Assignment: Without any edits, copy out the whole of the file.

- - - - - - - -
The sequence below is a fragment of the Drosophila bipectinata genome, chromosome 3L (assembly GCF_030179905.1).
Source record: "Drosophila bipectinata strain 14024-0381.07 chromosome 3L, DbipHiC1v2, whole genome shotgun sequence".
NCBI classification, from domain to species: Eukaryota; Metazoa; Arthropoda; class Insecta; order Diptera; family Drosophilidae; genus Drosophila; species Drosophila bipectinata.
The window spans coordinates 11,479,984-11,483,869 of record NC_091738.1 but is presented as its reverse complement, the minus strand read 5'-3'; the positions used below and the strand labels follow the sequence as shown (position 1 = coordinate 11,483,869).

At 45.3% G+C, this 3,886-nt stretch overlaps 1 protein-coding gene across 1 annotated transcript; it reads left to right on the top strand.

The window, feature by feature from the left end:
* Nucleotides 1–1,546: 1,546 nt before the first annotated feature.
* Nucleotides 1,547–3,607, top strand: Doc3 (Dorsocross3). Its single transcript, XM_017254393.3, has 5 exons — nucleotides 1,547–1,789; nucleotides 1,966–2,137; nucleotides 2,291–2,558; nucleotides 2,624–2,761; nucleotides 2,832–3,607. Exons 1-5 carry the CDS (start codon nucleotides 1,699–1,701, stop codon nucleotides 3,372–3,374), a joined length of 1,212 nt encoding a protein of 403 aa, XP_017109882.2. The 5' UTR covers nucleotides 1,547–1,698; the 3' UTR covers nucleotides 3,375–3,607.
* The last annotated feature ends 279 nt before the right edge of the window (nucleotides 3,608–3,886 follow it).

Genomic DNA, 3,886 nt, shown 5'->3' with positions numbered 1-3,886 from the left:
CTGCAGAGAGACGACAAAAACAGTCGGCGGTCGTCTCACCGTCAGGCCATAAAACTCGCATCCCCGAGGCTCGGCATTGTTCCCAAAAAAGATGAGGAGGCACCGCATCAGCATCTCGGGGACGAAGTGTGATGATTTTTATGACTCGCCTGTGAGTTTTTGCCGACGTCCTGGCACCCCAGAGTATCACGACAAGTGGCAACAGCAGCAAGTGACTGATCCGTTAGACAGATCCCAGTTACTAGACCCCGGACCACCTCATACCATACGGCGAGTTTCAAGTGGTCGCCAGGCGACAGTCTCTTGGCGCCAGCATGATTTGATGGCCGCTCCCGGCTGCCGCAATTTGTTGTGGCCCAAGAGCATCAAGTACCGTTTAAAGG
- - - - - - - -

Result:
The sequence below is a fragment of the Drosophila bipectinata genome, chromosome 3L (assembly GCF_030179905.1).
Source record: "Drosophila bipectinata strain 14024-0381.07 chromosome 3L, DbipHiC1v2, whole genome shotgun sequence".
NCBI classification, from domain to species: Eukaryota; Metazoa; Arthropoda; class Insecta; order Diptera; family Drosophilidae; genus Drosophila; species Drosophila bipectinata.
The window spans coordinates 11,479,984-11,483,869 of record NC_091738.1 but is presented as its reverse complement, the minus strand read 5'-3'; the positions used below and the strand labels follow the sequence as shown (position 1 = coordinate 11,483,869).

At 45.3% G+C, this 3,886-nt stretch overlaps 1 protein-coding gene across 1 annotated transcript; it reads left to right on the top strand.

The window, feature by feature from the left end:
* Nucleotides 1–1,546: 1,546 nt before the first annotated feature.
* Nucleotides 1,547–3,607, top strand: Doc3 (Dorsocross3). Its single transcript, XM_017254393.3, has 5 exons — nucleotides 1,547–1,789; nucleotides 1,966–2,137; nucleotides 2,291–2,558; nucleotides 2,624–2,761; nucleotides 2,832–3,607. Exons 1-5 carry the CDS (start codon nucleotides 1,699–1,701, stop codon nucleotides 3,372–3,374), a joined length of 1,212 nt encoding a protein of 403 aa, XP_017109882.2. The 5' UTR covers nucleotides 1,547–1,698; the 3' UTR covers nucleotides 3,375–3,607.
* The last annotated feature ends 279 nt before the right edge of the window (nucleotides 3,608–3,886 follow it).

Genomic DNA, 3,886 nt, shown 5'->3' with positions numbered 1-3,886 from the left:
CTGCAGAGAGACGACAAAAACAGTCGGCGGTCGTCTCACCGTCAGGCCATAAAACTCGCATCCCCGAGGCTCGGCATTGTTCCCAAAAAAGATGAGGAGGCACCGCATCAGCATCTCGGGGACGAAGTGTGATGATTTTTATGACTCGCCTGTGAGTTTTTGCCGACGTCCTGGCACCCCAGAGTATCACGACAAGTGGCAACAGCAGCAAGTGACTGATCCGTTAGACAGATCCCAGTTACTAGACCCCGGACCACCTCATACCATACGGCGAGTTTCAAGTGGTCGCCAGGCGACAGTCTCTTGGCGCCAGCATGATTTGATGGCCGCTCCCGGCTGCCGCAATTTGTTGTGGCCCAAGAGCATCAAGTACCGTTTAAAGG